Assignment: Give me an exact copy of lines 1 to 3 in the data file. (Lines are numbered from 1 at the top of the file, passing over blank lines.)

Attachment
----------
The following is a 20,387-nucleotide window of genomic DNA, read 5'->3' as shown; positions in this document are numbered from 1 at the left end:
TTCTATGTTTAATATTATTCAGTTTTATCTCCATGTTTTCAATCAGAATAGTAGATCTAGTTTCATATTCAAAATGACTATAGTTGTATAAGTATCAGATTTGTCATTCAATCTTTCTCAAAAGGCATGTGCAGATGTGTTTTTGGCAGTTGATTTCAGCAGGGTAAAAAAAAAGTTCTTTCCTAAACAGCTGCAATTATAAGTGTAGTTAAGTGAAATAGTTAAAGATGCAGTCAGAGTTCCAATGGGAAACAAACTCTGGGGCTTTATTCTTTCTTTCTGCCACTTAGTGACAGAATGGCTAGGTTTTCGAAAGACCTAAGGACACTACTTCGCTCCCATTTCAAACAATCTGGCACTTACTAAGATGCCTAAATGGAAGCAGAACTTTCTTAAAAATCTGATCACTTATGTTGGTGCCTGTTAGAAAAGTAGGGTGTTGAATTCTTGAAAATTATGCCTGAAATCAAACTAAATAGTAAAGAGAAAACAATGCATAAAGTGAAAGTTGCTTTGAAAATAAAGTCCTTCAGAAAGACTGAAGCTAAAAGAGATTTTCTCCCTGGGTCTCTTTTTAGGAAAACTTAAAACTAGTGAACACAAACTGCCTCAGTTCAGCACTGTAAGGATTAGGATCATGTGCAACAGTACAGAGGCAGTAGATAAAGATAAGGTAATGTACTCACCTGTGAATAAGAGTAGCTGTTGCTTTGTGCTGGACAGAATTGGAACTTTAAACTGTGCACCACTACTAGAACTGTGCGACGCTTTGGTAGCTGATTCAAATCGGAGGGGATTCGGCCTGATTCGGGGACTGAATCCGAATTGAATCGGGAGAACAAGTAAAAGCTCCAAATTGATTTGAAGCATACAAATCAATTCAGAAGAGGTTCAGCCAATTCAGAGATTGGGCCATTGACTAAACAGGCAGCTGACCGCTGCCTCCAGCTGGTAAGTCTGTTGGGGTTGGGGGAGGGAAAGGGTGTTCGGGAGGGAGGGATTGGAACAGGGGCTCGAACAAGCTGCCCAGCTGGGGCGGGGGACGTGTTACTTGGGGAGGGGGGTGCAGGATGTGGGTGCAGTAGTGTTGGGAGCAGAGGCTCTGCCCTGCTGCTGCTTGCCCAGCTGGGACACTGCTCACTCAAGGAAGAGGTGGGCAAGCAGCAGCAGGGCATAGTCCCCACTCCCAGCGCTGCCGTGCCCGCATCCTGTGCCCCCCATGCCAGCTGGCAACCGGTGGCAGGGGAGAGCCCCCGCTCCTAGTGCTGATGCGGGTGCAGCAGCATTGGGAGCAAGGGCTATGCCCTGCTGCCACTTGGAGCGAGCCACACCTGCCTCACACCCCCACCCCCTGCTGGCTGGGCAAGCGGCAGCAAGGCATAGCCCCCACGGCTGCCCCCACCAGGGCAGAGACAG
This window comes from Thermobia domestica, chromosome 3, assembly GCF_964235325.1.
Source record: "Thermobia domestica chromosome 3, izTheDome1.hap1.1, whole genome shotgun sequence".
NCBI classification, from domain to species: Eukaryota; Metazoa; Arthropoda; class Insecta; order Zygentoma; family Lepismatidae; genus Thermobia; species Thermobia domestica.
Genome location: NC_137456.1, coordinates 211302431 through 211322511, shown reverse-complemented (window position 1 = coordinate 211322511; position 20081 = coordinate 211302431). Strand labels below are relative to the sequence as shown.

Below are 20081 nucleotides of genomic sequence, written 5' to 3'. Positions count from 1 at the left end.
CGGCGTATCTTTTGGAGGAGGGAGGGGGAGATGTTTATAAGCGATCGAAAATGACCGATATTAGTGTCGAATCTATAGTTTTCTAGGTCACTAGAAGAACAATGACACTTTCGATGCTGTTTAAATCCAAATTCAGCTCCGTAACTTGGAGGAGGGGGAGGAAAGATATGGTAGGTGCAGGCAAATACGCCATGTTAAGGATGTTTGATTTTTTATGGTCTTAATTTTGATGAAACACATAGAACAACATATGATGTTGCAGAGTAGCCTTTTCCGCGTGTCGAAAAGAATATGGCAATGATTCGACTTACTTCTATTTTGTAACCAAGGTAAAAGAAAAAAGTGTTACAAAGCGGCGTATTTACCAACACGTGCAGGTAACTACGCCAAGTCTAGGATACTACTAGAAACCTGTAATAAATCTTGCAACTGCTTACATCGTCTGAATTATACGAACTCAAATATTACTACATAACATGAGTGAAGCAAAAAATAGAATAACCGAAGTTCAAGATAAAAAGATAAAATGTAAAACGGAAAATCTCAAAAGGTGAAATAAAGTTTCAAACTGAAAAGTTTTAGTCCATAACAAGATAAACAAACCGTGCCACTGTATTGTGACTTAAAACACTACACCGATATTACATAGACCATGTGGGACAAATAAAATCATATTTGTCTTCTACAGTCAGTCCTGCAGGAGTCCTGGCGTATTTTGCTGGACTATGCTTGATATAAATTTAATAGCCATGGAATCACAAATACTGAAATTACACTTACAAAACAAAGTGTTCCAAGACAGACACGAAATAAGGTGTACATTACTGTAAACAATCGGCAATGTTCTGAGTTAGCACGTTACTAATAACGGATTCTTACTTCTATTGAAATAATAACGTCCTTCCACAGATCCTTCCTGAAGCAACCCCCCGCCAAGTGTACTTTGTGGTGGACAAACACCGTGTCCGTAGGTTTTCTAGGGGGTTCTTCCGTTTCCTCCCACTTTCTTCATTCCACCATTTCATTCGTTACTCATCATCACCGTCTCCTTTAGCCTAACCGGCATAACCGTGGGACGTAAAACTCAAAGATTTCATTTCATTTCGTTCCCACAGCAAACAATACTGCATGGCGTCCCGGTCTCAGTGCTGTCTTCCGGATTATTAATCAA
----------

The following is a 20,387-nucleotide window of genomic DNA, read 5'->3' as shown; positions in this document are numbered from 1 at the left end:
TTCTATGTTTAATATTATTCAGTTTTATCTCCATGTTTTCAATCAGAATAGTAGATCTAGTTTCATATTCAAAATGACTATAGTTGTATAAGTATCAGATTTGTCATTCAATCTTTCTCAAAAGGCATGTGCAGATGTGTTTTTGGCAGTTGATTTCAGCAGGGTAAAAAAAAAGTTCTTTCCTAAACAGCTGCAATTATAAGTGTAGTTAAGTGAAATAGTTAAAGATGCAGTCAGAGTTCCAATGGGAAACAAACTCTGGGGCTTTATTCTTTCTTTCTGCCACTTAGTGACAGAATGGCTAGGTTTTCGAAAGACCTAAGGACACTACTTCGCTCCCATTTCAAACAATCTGGCACTTACTAAGATGCCTAAATGGAAGCAGAACTTTCTTAAAAATCTGATCACTTATGTTGGTGCCTGTTAGAAAAGTAGGGTGTTGAATTCTTGAAAATTATGCCTGAAATCAAACTAAATAGTAAAGAGAAAACAATGCATAAAGTGAAAGTTGCTTTGAAAATAAAGTCCTTCAGAAAGACTGAAGCTAAAAGAGATTTTCTCCCTGGGTCTCTTTTTAGGAAAACTTAAAACTAGTGAACACAAACTGCCTCAGTTCAGCACTGTAAGGATTAGGATCATGTGCAACAGTACAGAGGCAGTAGATAAAGATAAGGTAATGTACTCACCTGTGAATAAGAGTAGCTGTTGCTTTGTGCTGGACAGAATTGGAACTTTAAACTGTGCACCACTACTAGAACTGTGCGACGCTTTGGTAGCTGATTCAAATCGGAGGGGATTCGGCCTGATTCGGGGACTGAATCCGAATTGAATCGGGAGAACAAGTAAAAGCTCCAAATTGATTTGAAGCATACAAATCAATTCAGAAGAGGTTCAGCCAATTCAGAGATTGGGCCATTGACTAAACAGGCAGCTGACCGCTGCCTCCAGCTGGTAAGTCTGTTGGGGTTGGGGGAGGGAAAGGGTGTTCGGGAGGGAGGGATTGGAACAGGGGCTCGAACAAGCTGCCCAGCTGGGGCGGGGGACGTGTTACTTGGGGAGGGGGGTGCAGGATGTGGGTGCAGTAGTGTTGGGAGCAGAGGCTCTGCCCTGCTGCTGCTTGCCCAGCTGGGACACTGCTCACTCAAGGAAGAGGTGGGCAAGCAGCAGCAGGGCATAGTCCCCACTCCCAGCGCTGCCGTGCCCGCATCCTGTGCCCCCCATGCCAGCTGGCAACCGGTGGCAGGGGAGAGCCCCCGCTCCTAGTGCTGATGCGGGTGCAGCAGCATTGGGAGCAAGGGCTATGCCCTGCTGCCACTTGGAGCGAGCCACACCTGCCTCACACCCCCACCCCCTGCTGGCTGGGCAAGCGGCAGCAAGGCATAGCCCCCACGGCTGCCCCCACCAGGGCAGAGACAG
This window comes from Thermobia domestica, chromosome 3, assembly GCF_964235325.1.